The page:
This weekend's ABC News/Washington Post poll was very bad news for the Donald Trump campaign. Not only did it have Hillary Clinton with a comfortable, 50-42, lead over Trump in the head-to-head matchup, it provided more evidence that the Clinton campaign has done a better job corralling the core Democratic groups than the Trump team has done with core Republican groups.
The ABC/WaPo poll offers extensive breakdowns of vote preferences by demographic group, which can be compared to the 2012 presidential exit poll. Doing that gives a good sense of how well each candidate is performing with the base Democratic or Republican groups, as well as groups that roughly split their votes. (To account for the fact that a large chunk of voters remain undecided, we'll compare margins in the ABC/WaPo poll to 2012 exit poll margins.)
To start, let's look at how Trump is doing with core Republican groups relative to Mitt Romney's performance in 2012.
On balance, Trump is doing worse—much worse, in fact—with the essential groups of the Republican coalition. ABC/WaPo actually has him losing several groups that Romney won handily—the middle aged, elderly, and white Catholic vote.
His underperformance among white voters may not appear terrible at first glance, but remember: Whites will comprise about 70 percent of the electorate, and his appeal to non-whites is limited, so Trump will have to improve on Romney's margin among whites if he hopes to win. Right now, he's not even close.
Note also how badly Trump is doing with Republicans and conservatives, which is consistent with my observations last week. This suggests that the Republican National Convention was basically unsuccessful. One of the core tasks of the contemporary convention is to bind the wounds from the primaries and to bring the party base together in preparation for the fall campaign. Though Trump is doing all right with conservatives and Republicans, a very large share of them are not yet on board with him. Perhaps they will join at a later date, but right now it simply has not happened. He needs to do better with these core groups if he is going to win.
The good news for Trump is that he's doing better with men in this poll than Romney did in 2012, which—given his relatively weak share of the white vote—might indicate surprising strength among non-white men. Of course, this is just one poll, with a large sampling error for such subgroups, so caution is warranted.
Meanwhile, how is Clinton doing with the core Democratic voters, relative to Barack Obama's performance in 2012?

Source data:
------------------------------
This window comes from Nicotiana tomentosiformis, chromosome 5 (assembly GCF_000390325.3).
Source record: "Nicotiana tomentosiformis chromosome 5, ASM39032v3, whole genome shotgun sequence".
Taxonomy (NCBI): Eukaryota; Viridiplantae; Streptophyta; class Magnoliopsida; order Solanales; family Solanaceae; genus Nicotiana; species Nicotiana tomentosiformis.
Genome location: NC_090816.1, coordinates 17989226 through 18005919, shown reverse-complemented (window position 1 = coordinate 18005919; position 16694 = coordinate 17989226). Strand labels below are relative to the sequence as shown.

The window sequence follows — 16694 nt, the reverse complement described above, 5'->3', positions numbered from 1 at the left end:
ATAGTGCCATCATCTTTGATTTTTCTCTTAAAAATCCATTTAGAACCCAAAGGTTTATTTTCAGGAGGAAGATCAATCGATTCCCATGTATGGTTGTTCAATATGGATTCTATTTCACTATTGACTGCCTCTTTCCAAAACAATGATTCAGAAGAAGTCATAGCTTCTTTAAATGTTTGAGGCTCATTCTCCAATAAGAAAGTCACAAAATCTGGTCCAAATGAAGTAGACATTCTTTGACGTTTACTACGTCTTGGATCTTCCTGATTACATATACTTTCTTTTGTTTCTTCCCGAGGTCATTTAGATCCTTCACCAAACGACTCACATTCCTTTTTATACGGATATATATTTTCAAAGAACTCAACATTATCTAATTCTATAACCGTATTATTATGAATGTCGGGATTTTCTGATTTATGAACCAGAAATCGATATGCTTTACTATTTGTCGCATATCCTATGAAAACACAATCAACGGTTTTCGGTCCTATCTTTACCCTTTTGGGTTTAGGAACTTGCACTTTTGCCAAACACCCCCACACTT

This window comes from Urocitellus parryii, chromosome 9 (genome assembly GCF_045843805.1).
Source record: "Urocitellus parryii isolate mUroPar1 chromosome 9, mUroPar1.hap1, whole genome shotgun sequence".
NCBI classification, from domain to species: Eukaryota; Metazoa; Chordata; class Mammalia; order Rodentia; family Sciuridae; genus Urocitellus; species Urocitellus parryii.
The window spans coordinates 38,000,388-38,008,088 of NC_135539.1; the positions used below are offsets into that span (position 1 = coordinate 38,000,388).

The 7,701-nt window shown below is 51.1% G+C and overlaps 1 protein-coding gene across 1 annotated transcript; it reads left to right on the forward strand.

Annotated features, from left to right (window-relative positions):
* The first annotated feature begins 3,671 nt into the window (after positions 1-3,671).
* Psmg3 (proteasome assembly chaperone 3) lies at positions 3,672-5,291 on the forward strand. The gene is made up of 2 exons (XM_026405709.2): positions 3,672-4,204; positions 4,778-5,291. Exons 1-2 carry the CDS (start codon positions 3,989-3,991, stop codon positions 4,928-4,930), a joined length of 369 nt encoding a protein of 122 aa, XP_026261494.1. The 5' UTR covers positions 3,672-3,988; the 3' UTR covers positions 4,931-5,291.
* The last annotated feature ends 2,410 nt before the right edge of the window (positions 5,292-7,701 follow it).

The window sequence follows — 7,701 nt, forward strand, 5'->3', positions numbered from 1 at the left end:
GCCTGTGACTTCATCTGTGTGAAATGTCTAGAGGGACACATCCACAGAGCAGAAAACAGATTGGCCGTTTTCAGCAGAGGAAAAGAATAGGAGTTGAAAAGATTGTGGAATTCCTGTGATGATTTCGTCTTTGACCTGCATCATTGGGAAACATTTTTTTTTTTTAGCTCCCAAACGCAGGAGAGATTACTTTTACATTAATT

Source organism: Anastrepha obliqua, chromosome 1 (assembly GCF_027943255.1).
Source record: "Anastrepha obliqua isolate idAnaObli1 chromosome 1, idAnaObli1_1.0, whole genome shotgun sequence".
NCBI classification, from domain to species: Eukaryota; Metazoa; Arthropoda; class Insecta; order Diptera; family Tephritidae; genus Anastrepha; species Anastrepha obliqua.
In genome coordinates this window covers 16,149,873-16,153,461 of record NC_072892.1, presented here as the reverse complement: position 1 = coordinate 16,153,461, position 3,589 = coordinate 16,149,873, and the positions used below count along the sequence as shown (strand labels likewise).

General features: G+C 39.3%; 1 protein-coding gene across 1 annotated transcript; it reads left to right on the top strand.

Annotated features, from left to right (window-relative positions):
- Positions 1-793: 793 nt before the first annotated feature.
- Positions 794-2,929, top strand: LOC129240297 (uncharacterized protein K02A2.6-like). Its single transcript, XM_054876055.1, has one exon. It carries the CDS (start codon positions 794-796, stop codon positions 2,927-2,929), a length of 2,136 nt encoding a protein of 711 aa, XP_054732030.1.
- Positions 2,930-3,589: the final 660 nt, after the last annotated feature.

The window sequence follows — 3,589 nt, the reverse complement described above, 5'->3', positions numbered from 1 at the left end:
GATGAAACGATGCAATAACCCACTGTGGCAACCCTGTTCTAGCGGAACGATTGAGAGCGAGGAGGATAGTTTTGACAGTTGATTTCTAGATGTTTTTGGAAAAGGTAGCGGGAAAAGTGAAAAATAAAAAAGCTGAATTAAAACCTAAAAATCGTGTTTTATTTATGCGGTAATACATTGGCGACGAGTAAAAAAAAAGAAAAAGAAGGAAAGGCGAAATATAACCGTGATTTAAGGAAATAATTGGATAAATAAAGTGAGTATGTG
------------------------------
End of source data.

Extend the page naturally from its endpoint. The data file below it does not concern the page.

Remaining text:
On balance, Clinton looks to be in solid shape with her base, and the Democratic National Convention appears to have been a success. She's about as strong as Obama with liberals, moderates and Democrats. She's struggling a little bit (relatively speaking) with Obama's most loyal voters—non-whites and young people—but she has more than made up for that among women voters.
Finally, what about the groups that are roughly in the middle of the electorate?
This is a very interesting set of numbers. In 2012 the political cleavages among education groups were pretty minimal. Post-graduates broke heavily toward Obama, but everybody else was more or less split evenly. This cycle, there is a substantial "education gap." The non-college educated are falling roughly in line with where they were in 2012, but college-educated voters are breaking heavily against Trump. Given that they will comprise roughly half of the electorate this cycle, there is no way to win without doing better than them.
Taking these two three charts together, it is pretty clear that Trump's underperformance with his base voters primarily has to do with female and college-educated Republicans—who are either still undecided, or have bolted to Clinton's camp. My hunch is that, for instance, white Catholics per se do not have a problem with Trump, but college-educated white Catholics do. Ditto for female white Catholics. His margins are just so bad with these two crosscutting swaths of voters that it is probably holding down his numbers among most demographic categories.
If it were 1916, Trump would be a shoo-in for victory. But in 2016, the electorate will be dominated by females and the college educated, and they seem to hate Trump. He has to turn it around with them, or he will be "dumped like a dog" in November.